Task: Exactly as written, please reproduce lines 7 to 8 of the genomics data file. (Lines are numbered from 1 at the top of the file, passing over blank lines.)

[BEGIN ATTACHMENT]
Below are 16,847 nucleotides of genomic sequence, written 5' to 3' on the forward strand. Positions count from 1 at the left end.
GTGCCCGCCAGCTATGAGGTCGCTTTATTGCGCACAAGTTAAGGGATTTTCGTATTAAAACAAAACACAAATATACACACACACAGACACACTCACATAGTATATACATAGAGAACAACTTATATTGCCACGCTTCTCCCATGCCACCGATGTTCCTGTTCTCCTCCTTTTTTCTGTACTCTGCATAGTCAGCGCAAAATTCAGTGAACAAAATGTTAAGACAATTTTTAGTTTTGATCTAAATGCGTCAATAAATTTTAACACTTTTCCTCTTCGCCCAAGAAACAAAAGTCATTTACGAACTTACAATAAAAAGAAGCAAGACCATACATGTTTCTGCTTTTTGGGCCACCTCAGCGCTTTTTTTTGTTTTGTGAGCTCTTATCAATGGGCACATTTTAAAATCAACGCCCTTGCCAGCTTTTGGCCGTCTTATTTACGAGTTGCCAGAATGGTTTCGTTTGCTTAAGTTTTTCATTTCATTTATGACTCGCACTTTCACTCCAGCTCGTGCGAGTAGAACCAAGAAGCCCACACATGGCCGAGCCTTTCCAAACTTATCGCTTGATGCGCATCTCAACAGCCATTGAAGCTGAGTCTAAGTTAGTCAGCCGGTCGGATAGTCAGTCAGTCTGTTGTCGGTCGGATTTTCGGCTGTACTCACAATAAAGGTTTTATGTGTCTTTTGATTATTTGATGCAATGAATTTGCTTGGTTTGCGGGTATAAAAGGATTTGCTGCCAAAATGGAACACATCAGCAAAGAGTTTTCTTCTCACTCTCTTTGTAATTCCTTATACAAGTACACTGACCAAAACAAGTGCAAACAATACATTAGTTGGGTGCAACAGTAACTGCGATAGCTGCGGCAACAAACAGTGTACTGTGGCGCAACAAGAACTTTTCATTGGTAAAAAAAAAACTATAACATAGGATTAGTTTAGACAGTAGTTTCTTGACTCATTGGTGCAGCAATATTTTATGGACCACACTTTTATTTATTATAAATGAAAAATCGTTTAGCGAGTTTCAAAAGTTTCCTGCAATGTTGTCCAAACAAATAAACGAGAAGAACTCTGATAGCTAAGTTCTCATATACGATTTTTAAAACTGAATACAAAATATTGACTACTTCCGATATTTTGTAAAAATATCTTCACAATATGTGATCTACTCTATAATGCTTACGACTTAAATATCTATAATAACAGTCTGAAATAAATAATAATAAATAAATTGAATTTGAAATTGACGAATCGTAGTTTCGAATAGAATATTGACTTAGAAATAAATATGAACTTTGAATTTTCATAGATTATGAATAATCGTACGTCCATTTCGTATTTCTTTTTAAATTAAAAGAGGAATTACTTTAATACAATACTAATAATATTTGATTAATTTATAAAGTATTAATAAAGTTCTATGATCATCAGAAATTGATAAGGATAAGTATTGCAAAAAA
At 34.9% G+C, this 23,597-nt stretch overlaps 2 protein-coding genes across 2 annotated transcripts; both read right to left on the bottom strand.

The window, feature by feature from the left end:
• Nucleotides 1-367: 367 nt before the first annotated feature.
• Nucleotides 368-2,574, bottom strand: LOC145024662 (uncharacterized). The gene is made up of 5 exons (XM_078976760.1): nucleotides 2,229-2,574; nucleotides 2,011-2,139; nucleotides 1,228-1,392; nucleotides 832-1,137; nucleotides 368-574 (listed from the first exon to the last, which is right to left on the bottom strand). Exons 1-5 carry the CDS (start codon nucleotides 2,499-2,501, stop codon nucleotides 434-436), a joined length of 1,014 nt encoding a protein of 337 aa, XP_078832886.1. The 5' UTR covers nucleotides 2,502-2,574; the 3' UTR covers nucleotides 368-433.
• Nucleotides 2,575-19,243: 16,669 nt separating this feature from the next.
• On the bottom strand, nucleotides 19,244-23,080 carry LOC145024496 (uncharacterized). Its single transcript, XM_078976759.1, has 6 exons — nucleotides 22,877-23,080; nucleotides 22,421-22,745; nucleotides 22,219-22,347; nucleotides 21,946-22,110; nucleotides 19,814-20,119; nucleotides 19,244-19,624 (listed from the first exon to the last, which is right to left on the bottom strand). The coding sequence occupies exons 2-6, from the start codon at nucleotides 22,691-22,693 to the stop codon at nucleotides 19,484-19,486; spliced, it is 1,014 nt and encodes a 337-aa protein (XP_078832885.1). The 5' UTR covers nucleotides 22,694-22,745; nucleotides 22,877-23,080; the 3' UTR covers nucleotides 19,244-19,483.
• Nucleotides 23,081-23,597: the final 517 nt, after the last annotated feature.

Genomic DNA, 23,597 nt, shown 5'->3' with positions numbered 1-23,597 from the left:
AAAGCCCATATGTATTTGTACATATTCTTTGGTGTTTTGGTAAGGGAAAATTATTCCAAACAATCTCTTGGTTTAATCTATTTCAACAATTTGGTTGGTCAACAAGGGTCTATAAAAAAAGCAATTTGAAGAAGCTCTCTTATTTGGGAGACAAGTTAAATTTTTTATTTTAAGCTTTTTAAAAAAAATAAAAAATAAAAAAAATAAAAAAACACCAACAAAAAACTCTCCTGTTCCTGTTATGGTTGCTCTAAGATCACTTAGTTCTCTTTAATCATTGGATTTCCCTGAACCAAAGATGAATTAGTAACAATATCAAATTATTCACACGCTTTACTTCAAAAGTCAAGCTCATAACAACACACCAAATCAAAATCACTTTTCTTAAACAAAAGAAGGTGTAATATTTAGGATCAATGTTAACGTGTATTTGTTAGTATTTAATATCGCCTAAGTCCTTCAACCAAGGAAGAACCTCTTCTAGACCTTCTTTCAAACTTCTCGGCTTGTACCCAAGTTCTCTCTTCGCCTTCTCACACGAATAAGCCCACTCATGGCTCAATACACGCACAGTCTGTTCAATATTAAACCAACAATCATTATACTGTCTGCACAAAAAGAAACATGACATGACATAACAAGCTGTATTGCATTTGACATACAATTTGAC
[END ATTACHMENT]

• Nucleotides 2,575-19,243: 16,669 nt separating this feature from the next.
• On the bottom strand, nucleotides 19,244-23,080 carry LOC145024496 (uncharacterized). Its single transcript, XM_078976759.1, has 6 exons — nucleotides 22,877-23,080; nucleotides 22,421-22,745; nucleotides 22,219-22,347; nucleotides 21,946-22,110; nucleotides 19,814-20,119; nucleotides 19,244-19,624 (listed from the first exon to the last, which is right to left on the bottom strand). The coding sequence occupies exons 2-6, from the start codon at nucleotides 22,691-22,693 to the stop codon at nucleotides 19,484-19,486; spliced, it is 1,014 nt and encodes a 337-aa protein (XP_078832885.1). The 5' UTR covers nucleotides 22,694-22,745; nucleotides 22,877-23,080; the 3' UTR covers nucleotides 19,244-19,483.